What NOT to Do When Getting Your Makeup Done
During the holidays, many of of us opt to get our makeup done professionally for the slew of festive parties on our calendars. That’s why we decided to poll the pros about exactly what they wish clients would and wouldn’t do when sitting in the makeup chair. What makes their job easier? What can ruin a good application? If you plan on getting dolled up by a makeup artist anytime soon, keep reading for expert advice on how to make the most of your professional application, including tips from First Lady Michelle Obama’s personal makeup artist, Carl Ray.
“Do not get your brows waxed (or any facial waxing) the day you are getting your makeup done,” says makeup artist Mimi Tran, a Chanel brand representative. “Besides the area being sensitive and red, foundation has a hard time adhering to or sitting well on the waxed skin.”
“The most important thing you can not do when getting your makeup done by a professional is watching the process (unless you are there for a lesson). The entire look has to come together, and if you analyse the look before it is completed, chances are high that you won't like it and stress out during the process. Having your makeup done is a luxury and is totally meant to be enjoyed! So sit back, relax, and trust the artist you hired! He or she can always make the tweaks when the look is complete!” says Sarah Torrento, a freelance makeup artist.
“A look like a smoky eye can mean a completely different thing to two different people, for example, if someone has a heavy hand. Don’t assume the makeup artist knows exactly what you mean by a look,” says Ana Buitrago, a freelance makeup artist.
“Play up one or the other, but not both,” says makeup artist Carl Ray, resident makeup artist for The Four Seasons in Washington, D.C. and personal makeup artist for First Lady Michelle Obama. Pick a focus feature, whether eyes, skin, or lips, that you want the makeup artist to focus on.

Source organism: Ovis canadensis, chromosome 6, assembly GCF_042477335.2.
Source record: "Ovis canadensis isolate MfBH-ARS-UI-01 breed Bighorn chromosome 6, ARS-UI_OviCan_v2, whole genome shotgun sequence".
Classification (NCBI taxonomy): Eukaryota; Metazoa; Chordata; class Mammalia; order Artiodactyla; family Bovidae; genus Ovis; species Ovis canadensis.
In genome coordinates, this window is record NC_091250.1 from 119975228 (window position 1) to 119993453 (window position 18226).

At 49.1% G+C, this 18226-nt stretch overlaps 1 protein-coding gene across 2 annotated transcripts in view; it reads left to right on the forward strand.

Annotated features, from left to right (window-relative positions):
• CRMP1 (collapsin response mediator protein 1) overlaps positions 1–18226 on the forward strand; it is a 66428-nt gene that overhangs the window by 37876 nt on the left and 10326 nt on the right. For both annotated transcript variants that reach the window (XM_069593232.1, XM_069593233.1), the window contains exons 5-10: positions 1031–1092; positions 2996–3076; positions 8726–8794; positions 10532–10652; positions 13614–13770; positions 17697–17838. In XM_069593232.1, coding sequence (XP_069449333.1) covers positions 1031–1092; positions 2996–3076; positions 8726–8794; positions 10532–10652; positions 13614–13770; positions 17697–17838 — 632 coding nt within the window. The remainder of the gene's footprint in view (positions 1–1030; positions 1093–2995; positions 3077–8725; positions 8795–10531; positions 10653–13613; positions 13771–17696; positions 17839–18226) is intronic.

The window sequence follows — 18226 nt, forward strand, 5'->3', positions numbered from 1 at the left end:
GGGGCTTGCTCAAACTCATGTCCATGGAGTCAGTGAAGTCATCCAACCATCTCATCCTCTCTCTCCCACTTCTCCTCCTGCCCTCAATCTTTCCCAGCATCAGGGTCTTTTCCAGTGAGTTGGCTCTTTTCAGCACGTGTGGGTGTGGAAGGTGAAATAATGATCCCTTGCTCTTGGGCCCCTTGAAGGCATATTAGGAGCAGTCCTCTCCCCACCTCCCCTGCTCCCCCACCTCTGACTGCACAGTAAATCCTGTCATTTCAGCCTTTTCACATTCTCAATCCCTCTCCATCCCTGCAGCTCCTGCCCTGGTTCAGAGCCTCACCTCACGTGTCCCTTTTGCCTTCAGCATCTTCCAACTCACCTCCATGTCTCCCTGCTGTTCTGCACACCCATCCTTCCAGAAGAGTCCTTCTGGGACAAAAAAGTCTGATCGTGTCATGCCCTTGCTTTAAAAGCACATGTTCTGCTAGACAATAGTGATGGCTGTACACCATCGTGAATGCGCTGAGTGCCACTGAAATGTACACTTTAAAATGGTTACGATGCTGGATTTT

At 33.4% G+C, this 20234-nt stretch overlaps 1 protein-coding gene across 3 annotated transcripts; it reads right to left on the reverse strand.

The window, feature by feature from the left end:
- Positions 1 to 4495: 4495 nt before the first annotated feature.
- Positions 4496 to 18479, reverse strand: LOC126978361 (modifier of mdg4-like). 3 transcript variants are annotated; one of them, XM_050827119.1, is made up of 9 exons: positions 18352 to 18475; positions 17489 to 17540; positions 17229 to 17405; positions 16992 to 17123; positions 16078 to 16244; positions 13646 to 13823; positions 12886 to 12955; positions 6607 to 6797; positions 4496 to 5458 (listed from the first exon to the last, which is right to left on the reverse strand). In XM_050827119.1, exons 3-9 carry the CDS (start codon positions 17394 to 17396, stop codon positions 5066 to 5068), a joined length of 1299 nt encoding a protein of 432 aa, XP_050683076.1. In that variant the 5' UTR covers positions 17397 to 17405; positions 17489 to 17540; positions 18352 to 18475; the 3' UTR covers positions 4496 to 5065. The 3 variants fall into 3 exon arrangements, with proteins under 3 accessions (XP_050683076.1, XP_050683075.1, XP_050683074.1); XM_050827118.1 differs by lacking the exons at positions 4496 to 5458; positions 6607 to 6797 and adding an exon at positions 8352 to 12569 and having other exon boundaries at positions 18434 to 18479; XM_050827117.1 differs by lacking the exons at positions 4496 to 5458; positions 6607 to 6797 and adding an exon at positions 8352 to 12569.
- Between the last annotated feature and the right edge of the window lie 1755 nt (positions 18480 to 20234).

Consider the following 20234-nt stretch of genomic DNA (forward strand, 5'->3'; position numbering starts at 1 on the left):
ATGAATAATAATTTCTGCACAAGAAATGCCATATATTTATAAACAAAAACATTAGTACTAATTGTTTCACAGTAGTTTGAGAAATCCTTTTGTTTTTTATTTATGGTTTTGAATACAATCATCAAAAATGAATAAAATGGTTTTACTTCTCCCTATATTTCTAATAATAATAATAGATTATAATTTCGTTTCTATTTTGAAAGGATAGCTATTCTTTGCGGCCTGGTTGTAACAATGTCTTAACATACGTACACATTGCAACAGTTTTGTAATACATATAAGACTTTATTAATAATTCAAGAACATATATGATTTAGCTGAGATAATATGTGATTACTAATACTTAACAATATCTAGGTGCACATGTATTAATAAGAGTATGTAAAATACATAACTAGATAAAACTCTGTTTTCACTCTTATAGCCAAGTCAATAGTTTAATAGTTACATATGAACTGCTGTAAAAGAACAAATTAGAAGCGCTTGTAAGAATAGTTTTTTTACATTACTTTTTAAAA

“If you’re going to a makeup artist and want them to do your makeup, the most important thing is to be open to new trends,” says MAC Senior Artist Regan Rabanal. “If you have a certain way of doing your brows, or your lips, or contour, be open to a new shape because those are the things that change from season to season and are aligned with trends. If you’re so particular about having to have it a certain way and are not willing to change, you could really set yourself in a time capsule of that trend. I usually have to work someone to get out of their habit. If you aren’t open, you will never let the magic of makeup affect you,” says Rabanal.
“We get a lot of clients showing pictures they want of straightforward Instagram makeup, which means a strong, dramatic brow, with a dark lip, with a contour and highlight, with a smoky eye—and it’s overkill,” says Rabanal. “It might look really beautiful on a picture that was ran through a few different filters before it was posted, but is it going to look the same in person and more importantly, is it trendy all together? No,” he says.
“A client will come with expectations of what they want, a makeup artist will do exactly what they want, and then the client will freak out, because it’s outside of their comfort zone. So my primary advice is don’t do something too outside your comfort zone. If you’re going out and have to have your picture taken, come knowing that you can step a little bit outside your comfort zone, but take baby steps. Because otherwise you’re going to look in the mirror and say, ‘Who is that?’” says MAC Senior Artist Tiffany Johnston.
“I think clients think they should come with no makeup, and show up with nothing at all. If you do show up with your makeup, a makeup artist can remove it, but at least then they have a visual of how you’re comfortable. If a girl comes to me and just has mascara on and says, “I got really dressed up today,” I realise her idea of natural is totally different than mine,” says Johnston. “My idea of natural is only two sets of lashes and a little bit of glitter, and her idea is chapstick and a brow set. So I think it’s actually good to come with your makeup on. If you come with no makeup, it literally is frightening to us because we’re pleasers and I could think a berry lip would look amazing and you might say, “I look goth,” Johnston says.
“When you say, ‘Do whatever you want,’ be ready for them to do whatever they want,” Johnston advises. “Don’t say that and then afterwards say you hate it. You probably should have told them what you wanted if that’s going to be the case,” she says.
Will you be getting your makeup professionally done this holiday season? Makeup artists, do you agree with this list? What would you add?